The film prepared me up front for the shift. It opens with text about Holmes’ being an “immortal,” “ageless,” and “unchanging” character. That was partially effective, because I do tend to think of Holmes as all those things, but only in the sense that Doyle’s stories are well-crafted enough that they’re still exciting to contemporary readers over a hundred years later. I have a difficult time separating him from Victorian England though, mostly because it was my love of Holmes that directly created my love for that time period. I imagine it would be easier if Holmes was working on the kinds of cases I’m familiar with (one of the reasons I’m eager to see the recent adaptation with Benedict Cumberbatch is to test that theory), but the spy stuff was a difficult adjustment.
Not that espionage is completely foreign to Doyle’s Holmes. “The Adventure of the Naval Treaty” and “The Adventure of the Bruce-Partington Plans” both have spy elements, as does “His Last Bow,” the story that The Voice of Terror credits as its inspiration. In fact, the last line of Voice of Terror is a nearly word-for-word repeat of the last line in “His Last Bow” where Holmes describes the coming war (WWI in Doyle’s story) as a cold, bitter, East wind that will wither “a good many of us…before its blast,” but leave England “a greener, better, stronger land…in the sunshine” once it’s cleared.
“His Last Bow” itself though demonstrates how difficult it is to marry detective and spy fiction. It’s not impossible of course, because there are similar elements in the two genres, but one of the biggest criticisms in “His Last Bow” is that it ends like a detective story and not like the spy story it actually is. In classic detective fashion, Holmes reveals to a German agent that he’s been working undercover and feeding the agent false information. At that point, the police show up and cart the agent off to jail. In a real spy story, that tactic doesn’t make any sense. Holmes (and Britain) would be much better off letting the agent escape with his bad intelligence; none the wiser.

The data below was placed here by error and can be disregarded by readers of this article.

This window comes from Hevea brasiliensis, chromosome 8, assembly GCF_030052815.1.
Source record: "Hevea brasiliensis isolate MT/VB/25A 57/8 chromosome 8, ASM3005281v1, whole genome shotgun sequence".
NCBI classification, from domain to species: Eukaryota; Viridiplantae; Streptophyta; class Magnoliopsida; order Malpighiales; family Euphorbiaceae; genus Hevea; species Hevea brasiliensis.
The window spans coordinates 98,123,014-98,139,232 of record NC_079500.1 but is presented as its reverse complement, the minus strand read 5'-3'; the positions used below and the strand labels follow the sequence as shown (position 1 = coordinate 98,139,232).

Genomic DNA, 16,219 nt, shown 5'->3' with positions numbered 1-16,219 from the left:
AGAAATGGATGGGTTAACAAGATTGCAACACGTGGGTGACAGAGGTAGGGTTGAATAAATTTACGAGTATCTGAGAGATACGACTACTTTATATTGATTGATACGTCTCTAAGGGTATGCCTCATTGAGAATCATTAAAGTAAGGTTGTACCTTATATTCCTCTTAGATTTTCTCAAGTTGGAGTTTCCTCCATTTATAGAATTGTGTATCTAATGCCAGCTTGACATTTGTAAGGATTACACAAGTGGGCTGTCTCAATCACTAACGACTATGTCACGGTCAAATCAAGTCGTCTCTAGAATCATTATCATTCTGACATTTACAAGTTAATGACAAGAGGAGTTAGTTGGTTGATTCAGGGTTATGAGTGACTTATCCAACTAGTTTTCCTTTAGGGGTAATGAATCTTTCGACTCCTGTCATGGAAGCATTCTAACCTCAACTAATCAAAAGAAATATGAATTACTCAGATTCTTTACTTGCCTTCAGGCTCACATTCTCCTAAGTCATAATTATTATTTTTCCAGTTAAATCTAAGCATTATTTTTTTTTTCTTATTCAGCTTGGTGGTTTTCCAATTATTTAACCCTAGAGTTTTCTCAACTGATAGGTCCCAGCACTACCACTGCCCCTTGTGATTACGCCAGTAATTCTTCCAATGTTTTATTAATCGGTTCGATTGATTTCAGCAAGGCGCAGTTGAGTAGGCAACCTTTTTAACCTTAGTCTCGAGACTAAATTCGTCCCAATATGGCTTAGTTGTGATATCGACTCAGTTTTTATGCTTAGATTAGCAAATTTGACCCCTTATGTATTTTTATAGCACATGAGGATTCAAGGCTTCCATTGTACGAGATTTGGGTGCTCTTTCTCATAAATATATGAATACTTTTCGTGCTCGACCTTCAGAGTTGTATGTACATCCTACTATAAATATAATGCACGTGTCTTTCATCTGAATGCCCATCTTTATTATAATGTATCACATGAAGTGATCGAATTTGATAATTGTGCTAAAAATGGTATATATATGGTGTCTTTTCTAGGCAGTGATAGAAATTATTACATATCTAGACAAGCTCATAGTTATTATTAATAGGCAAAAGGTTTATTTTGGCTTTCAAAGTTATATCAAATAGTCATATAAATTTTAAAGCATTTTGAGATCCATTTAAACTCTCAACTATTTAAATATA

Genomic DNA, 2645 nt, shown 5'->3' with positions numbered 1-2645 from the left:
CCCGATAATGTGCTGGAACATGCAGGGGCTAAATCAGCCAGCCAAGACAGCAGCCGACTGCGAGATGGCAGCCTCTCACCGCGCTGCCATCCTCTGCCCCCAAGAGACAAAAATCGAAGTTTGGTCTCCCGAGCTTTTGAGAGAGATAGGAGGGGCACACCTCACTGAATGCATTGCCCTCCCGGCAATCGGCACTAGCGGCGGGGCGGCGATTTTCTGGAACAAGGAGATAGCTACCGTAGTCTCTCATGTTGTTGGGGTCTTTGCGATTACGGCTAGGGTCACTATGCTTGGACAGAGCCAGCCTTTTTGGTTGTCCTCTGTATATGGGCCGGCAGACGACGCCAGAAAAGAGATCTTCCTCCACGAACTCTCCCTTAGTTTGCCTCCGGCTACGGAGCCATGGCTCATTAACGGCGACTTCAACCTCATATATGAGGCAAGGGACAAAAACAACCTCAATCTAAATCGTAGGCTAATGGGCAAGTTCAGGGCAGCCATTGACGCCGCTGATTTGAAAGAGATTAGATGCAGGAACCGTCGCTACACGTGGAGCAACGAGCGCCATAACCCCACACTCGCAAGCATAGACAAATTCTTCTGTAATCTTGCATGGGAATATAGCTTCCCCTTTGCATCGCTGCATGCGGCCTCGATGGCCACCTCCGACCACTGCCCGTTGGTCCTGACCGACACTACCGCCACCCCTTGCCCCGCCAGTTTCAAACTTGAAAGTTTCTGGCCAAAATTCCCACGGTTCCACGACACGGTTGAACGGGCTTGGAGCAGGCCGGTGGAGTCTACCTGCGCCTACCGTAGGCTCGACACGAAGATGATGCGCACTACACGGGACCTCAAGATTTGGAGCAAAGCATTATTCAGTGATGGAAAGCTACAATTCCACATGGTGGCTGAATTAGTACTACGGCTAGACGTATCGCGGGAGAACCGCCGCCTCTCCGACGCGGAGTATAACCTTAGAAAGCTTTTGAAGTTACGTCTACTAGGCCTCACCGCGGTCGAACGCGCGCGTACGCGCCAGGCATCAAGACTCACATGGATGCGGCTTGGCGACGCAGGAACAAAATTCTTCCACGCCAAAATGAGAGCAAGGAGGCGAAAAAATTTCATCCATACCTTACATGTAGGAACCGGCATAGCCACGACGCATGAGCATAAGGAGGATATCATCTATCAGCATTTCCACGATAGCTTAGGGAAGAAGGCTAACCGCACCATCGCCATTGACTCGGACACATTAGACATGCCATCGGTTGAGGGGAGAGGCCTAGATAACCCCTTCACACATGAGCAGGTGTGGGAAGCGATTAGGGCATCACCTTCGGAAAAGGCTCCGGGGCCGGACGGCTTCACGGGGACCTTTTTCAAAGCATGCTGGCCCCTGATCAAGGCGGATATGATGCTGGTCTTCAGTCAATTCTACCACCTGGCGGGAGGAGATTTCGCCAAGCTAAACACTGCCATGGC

The Voice of Terror errs in the other direction. It’s a fine spy story, but not much of a Holmes film. There are some nods in Doyle’s direction, but it’s mostly cutesy, hard-to-buy stuff like Holmes’ knowing where someone’s been walking by visually identifying the mud on his pants leg. I did though enjoy one gag when Holmes and Watson are leaving their apartment and Holmes instinctively reaches for his deerstalker cap. “Holmes,” Watson says, “You promised.” So Holmes grabs a fedora instead. I felt like the movie was sort of making fun of the version of Holmes I like, but unlike the similar gag in the Clash of the Titans remake in which Bubo is rejected, this was actually funny. I like the idea that Watson and Holmes have some long-running disagreement about the deerstalker.
Holmes spends most of the movie not solving things, but using his human assets. His first lead comes from a spy he’s had nosing around the case who dies uttering the single word, “Christopher.” Holmes can make no sense of it, so he recruits the agent’s wife (Lon Chaney’s girlfriend in The Wolf Man) and has her in turn recruit others to learn the meaning of the mysterious word. It’s the wife and her informants who do all the real work in the story: discovering where the German agents are meeting, going undercover to get close to one of them, and learning the location of the invasion the Nazis have been planning all along. Holmes steps in at the last minute to use one last flashy deduction and reveal the true mastermind behind the plot, the Voice of Terror himself (who also ties the movie into “His Last Bow”), but it’s just a flourish on an otherwise Holmesless investigation.